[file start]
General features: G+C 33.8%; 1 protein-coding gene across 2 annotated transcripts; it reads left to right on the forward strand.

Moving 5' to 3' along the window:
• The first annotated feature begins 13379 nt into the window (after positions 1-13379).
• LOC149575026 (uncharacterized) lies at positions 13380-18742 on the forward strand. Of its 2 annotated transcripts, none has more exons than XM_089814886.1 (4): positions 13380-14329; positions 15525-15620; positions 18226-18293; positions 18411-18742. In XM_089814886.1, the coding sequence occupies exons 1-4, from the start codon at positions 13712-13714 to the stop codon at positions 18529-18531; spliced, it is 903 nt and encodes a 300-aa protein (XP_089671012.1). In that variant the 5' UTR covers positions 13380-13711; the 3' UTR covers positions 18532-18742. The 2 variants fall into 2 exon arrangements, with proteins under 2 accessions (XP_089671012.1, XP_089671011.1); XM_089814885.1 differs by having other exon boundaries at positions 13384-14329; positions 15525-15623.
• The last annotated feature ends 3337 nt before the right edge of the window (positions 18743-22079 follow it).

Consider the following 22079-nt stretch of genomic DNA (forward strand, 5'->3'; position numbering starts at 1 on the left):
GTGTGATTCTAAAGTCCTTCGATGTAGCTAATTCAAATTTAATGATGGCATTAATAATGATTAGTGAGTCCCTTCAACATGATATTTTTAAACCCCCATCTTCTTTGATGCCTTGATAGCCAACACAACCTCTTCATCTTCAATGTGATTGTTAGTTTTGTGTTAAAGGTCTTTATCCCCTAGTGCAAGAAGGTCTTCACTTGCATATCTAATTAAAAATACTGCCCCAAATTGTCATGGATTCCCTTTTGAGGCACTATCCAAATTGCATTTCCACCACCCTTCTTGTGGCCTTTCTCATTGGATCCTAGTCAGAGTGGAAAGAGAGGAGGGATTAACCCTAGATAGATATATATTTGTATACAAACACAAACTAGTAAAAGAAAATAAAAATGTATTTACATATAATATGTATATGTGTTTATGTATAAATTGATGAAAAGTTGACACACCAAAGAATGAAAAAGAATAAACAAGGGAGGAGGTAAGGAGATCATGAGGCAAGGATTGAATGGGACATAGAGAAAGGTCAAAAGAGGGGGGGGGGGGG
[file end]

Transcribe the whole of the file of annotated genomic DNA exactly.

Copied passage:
General features: G+C 33.8%; 1 protein-coding gene across 2 annotated transcripts; it reads left to right on the forward strand.

Moving 5' to 3' along the window:
• The first annotated feature begins 13379 nt into the window (after positions 1-13379).
• LOC149575026 (uncharacterized) lies at positions 13380-18742 on the forward strand. Of its 2 annotated transcripts, none has more exons than XM_089814886.1 (4): positions 13380-14329; positions 15525-15620; positions 18226-18293; positions 18411-18742. In XM_089814886.1, the coding sequence occupies exons 1-4, from the start codon at positions 13712-13714 to the stop codon at positions 18529-18531; spliced, it is 903 nt and encodes a 300-aa protein (XP_089671012.1). In that variant the 5' UTR covers positions 13380-13711; the 3' UTR covers positions 18532-18742. The 2 variants fall into 2 exon arrangements, with proteins under 2 accessions (XP_089671012.1, XP_089671011.1); XM_089814885.1 differs by having other exon boundaries at positions 13384-14329; positions 15525-15623.
• The last annotated feature ends 3337 nt before the right edge of the window (positions 18743-22079 follow it).

Consider the following 22079-nt stretch of genomic DNA (forward strand, 5'->3'; position numbering starts at 1 on the left):
GTGTGATTCTAAAGTCCTTCGATGTAGCTAATTCAAATTTAATGATGGCATTAATAATGATTAGTGAGTCCCTTCAACATGATATTTTTAAACCCCCATCTTCTTTGATGCCTTGATAGCCAACACAACCTCTTCATCTTCAATGTGATTGTTAGTTTTGTGTTAAAGGTCTTTATCCCCTAGTGCAAGAAGGTCTTCACTTGCATATCTAATTAAAAATACTGCCCCAAATTGTCATGGATTCCCTTTTGAGGCACTATCCAAATTGCATTTCCACCACCCTTCTTGTGGCCTTTCTCATTGGATCCTAGTCAGAGTGGAAAGAGAGGAGGGATTAACCCTAGATAGATATATATTTGTATACAAACACAAACTAGTAAAAGAAAATAAAAATGTATTTACATATAATATGTATATGTGTTTATGTATAAATTGATGAAAAGTTGACACACCAAAGAATGAAAAAGAATAAACAAGGGAGGAGGTAAGGAGATCATGAGGCAAGGATTGAATGGGACATAGAGAAAGGTCAAAAGAGGGGGGGGGGGGG